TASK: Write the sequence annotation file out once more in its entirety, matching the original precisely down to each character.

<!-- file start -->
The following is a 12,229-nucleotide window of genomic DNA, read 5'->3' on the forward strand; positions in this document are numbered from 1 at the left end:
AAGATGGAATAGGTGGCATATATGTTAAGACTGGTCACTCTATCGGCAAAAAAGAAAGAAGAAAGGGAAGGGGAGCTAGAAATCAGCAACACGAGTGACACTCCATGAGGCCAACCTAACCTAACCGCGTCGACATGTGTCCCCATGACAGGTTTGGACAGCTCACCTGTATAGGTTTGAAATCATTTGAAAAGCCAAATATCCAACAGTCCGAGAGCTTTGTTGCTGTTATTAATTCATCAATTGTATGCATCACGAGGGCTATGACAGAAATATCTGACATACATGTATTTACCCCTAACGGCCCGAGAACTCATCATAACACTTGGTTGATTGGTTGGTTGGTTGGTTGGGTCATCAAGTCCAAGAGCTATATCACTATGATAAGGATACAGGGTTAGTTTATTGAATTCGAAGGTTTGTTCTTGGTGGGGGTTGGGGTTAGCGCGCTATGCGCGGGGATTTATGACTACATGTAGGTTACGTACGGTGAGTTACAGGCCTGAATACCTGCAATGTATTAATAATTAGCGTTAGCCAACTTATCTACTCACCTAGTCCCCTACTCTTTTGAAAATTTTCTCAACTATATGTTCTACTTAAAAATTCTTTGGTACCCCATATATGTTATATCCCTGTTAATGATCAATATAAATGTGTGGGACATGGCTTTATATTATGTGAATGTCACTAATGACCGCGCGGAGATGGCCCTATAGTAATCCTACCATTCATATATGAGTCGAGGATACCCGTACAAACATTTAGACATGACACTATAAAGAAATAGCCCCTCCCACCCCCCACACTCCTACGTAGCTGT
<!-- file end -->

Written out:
The following is a 12,229-nucleotide window of genomic DNA, read 5'->3' on the forward strand; positions in this document are numbered from 1 at the left end:
AAGATGGAATAGGTGGCATATATGTTAAGACTGGTCACTCTATCGGCAAAAAAGAAAGAAGAAAGGGAAGGGGAGCTAGAAATCAGCAACACGAGTGACACTCCATGAGGCCAACCTAACCTAACCGCGTCGACATGTGTCCCCATGACAGGTTTGGACAGCTCACCTGTATAGGTTTGAAATCATTTGAAAAGCCAAATATCCAACAGTCCGAGAGCTTTGTTGCTGTTATTAATTCATCAATTGTATGCATCACGAGGGCTATGACAGAAATATCTGACATACATGTATTTACCCCTAACGGCCCGAGAACTCATCATAACACTTGGTTGATTGGTTGGTTGGTTGGTTGGGTCATCAAGTCCAAGAGCTATATCACTATGATAAGGATACAGGGTTAGTTTATTGAATTCGAAGGTTTGTTCTTGGTGGGGGTTGGGGTTAGCGCGCTATGCGCGGGGATTTATGACTACATGTAGGTTACGTACGGTGAGTTACAGGCCTGAATACCTGCAATGTATTAATAATTAGCGTTAGCCAACTTATCTACTCACCTAGTCCCCTACTCTTTTGAAAATTTTCTCAACTATATGTTCTACTTAAAAATTCTTTGGTACCCCATATATGTTATATCCCTGTTAATGATCAATATAAATGTGTGGGACATGGCTTTATATTATGTGAATGTCACTAATGACCGCGCGGAGATGGCCCTATAGTAATCCTACCATTCATATATGAGTCGAGGATACCCGTACAAACATTTAGACATGACACTATAAAGAAATAGCCCCTCCCACCCCCCACACTCCTACGTAGCTGT